Sustainability ENews Vol 11 #10 Scaling Green

Sustainability E-News
Scaling Green
May 31, 2019
Volume 11, Number 10
From The Editor
One of the challenges in the green building industry is program uptake - trying to get designers to design, and owners and contractors to build in a way that is better for the environment and the people that live and work in the buildings themselves. It is a challenge faced by all the various green programs on the market and there are valid reasons for it. LEED's initial success has tapered off in the last few years. The Living Building Institute is challenging for even those dedicated to "green". The International Green Construction Code has only been adopted in a few jurisdictions, and the ASHRAE Standard 189.1 for High-Performance Green Buildings has even fewer users. As a result, all are examining how they can make their programs more widely accessible, adoptable, and used. Several articles under CODES and STANDARDS NEWS discuss the steps these organizations are taking. In the end, whether it's a "scalable' approach (LEED and Living Buildings) or "core" and "above-core" (ASHRAE 189.1/IGCC), the hope is that more buildings will live lightly on the land.
Christine "Tina" Subasic, PE, LEED AP        
NOTE: Inclusion in this newsletter is not an endorsement of the products and materials featured, nor have these products been evaluated by TMS or the editor. Furthermore, the views expressed in the articles featured are those of the article authors.
Despite the fact that the first two articles below confuse concrete masonry and concrete, they are great examples of using masonry to provide resilient designs. ~Tina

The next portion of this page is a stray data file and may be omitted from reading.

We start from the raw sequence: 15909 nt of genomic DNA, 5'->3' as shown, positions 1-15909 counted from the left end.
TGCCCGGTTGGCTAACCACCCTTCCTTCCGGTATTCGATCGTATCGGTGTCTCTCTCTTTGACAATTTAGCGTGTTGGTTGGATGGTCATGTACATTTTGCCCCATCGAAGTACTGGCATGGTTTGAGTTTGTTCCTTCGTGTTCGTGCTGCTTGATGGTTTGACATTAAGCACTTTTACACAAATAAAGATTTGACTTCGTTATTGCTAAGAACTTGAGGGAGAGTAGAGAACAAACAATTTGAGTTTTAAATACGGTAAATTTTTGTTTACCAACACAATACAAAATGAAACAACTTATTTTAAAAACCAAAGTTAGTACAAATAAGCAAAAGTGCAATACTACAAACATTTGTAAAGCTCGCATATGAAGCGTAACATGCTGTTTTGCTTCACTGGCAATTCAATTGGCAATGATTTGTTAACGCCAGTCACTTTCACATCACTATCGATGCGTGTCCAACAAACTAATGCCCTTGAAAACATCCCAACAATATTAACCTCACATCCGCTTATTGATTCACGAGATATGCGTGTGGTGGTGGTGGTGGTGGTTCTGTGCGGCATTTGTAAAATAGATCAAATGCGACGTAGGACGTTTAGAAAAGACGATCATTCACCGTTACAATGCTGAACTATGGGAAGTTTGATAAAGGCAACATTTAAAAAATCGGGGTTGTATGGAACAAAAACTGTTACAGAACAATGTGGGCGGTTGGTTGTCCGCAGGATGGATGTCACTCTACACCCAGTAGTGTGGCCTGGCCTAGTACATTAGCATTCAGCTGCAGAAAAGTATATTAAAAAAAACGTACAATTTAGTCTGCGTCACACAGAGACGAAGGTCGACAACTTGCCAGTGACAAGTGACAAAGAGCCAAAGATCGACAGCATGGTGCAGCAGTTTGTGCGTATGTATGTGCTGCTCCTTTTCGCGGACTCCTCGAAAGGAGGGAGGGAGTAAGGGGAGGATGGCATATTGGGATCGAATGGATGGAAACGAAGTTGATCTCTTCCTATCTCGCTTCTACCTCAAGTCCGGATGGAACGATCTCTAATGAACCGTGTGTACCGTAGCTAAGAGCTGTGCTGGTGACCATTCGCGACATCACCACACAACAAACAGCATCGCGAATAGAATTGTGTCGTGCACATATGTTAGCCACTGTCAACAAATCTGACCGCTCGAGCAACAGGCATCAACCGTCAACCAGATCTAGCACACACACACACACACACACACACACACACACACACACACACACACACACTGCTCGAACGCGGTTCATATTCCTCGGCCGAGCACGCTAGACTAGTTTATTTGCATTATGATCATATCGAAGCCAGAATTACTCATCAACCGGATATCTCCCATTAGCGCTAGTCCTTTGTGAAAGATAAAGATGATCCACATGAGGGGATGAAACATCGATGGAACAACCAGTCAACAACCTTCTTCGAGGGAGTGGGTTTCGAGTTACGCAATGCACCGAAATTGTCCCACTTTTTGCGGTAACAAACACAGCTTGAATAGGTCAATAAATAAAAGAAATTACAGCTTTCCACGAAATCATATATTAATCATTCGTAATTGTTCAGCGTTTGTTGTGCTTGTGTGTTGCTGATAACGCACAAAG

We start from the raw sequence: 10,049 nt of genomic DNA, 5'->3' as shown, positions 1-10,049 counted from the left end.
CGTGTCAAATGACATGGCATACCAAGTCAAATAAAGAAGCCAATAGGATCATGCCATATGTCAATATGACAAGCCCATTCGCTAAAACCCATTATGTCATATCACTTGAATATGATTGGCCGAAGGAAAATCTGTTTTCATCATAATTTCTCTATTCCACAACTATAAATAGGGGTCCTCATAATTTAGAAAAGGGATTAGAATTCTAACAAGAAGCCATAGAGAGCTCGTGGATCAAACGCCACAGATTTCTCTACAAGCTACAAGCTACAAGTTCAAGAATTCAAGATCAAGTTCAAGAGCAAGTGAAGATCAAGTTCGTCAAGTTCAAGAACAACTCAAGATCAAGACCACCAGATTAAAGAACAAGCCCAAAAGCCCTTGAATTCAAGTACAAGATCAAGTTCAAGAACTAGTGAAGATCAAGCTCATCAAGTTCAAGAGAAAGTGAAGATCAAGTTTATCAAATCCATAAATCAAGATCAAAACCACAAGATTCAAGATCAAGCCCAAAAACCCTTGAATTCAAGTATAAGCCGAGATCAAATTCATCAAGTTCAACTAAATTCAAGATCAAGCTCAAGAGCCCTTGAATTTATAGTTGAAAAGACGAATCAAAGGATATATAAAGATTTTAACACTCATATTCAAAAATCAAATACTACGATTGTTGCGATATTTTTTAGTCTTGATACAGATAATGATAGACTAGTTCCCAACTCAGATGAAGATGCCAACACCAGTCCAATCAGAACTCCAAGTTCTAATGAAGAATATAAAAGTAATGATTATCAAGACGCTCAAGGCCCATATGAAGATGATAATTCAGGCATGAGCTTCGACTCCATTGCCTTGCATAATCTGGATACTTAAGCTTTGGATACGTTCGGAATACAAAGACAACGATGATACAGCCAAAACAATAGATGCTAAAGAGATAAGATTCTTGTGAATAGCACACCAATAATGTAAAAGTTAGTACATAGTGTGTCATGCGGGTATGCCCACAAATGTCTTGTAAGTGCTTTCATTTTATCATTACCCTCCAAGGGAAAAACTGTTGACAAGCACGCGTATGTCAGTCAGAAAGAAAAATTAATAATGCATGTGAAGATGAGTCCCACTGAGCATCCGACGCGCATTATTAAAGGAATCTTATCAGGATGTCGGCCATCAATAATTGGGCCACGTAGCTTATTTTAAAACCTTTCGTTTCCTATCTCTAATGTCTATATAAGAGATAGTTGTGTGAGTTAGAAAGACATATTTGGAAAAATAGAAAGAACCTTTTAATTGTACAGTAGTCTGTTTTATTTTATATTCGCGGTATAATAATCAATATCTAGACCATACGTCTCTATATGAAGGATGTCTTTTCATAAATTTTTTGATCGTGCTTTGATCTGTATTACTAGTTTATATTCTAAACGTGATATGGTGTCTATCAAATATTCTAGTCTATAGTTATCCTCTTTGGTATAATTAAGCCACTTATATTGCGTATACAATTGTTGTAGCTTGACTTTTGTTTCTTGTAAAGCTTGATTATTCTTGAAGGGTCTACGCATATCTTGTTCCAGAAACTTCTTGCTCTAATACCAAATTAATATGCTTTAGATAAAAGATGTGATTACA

Ohio school to add reinforced concrete masonry tornado shelter
WSYX-TV (Columbus, Ohio)
Ohio's Fairborn Primary School is building a tornado shelter that will be able to hold 1,200 students inside, reportedly making it the first school in the state to do so. The shelter will have steel-reinforced concrete masonry walls that provide a safe space for students and staff. Read more.
Florida home contractor uses concrete for hurricane resiliency
Delray Beach, Fla.-based Akel Homes offers homes constructed from concrete block to comply with the Florida Building Code requirements for hurricane resistance. The homes also include energy-efficient features and impact-rated windows so "form and function are in complete equilibrium," co-President Alexander Akel says in this article.
Column: The heating, cooling needs of net-zero-energy buildings
Designers of net-zero-energy buildings need to account for a number of factors that affect heating and cooling needs, such as intended occupancy, equipment and the thermal envelope, writes Michael Tobias. HVAC equipment needs to have a high nameplate efficiency to reduce the building's energy consumption and operating costs.
The first article below caught my eye because it expressed a belief I have long held, that glass facades are not energy efficient. Looking at any large city though, you can see this fact does not translate into practice. The likelihood of this legislation passing is probably slim, but it is encouraging to see the dialogue it has inspired. ~Tina
NYC to introduce bill to ban new glass skyscrapers
In a bid to curb New York City's greenhouse emissions by 30%, Mayor Bill de Blasio plans to introduce legislation to ban construction of new glass skyscrapers and require existing glass buildings to be retrofitted based on more stringent guidelines. The plan also calls for powering all of the city's operations with clean electricity. 
Mass. considers net-zero building standard
Massachusetts legislators Tami Gouveia and Joanne Comerford introduced a bill that would require many new buildings to achieve a net-zero energy standard. However, critics such as Byggmeister Design & Build President Paul Eldrenkamp believe that such a policy could have unintended consequences, as owners could construct less-efficient buildings and simply include more solar panels on them. Read more.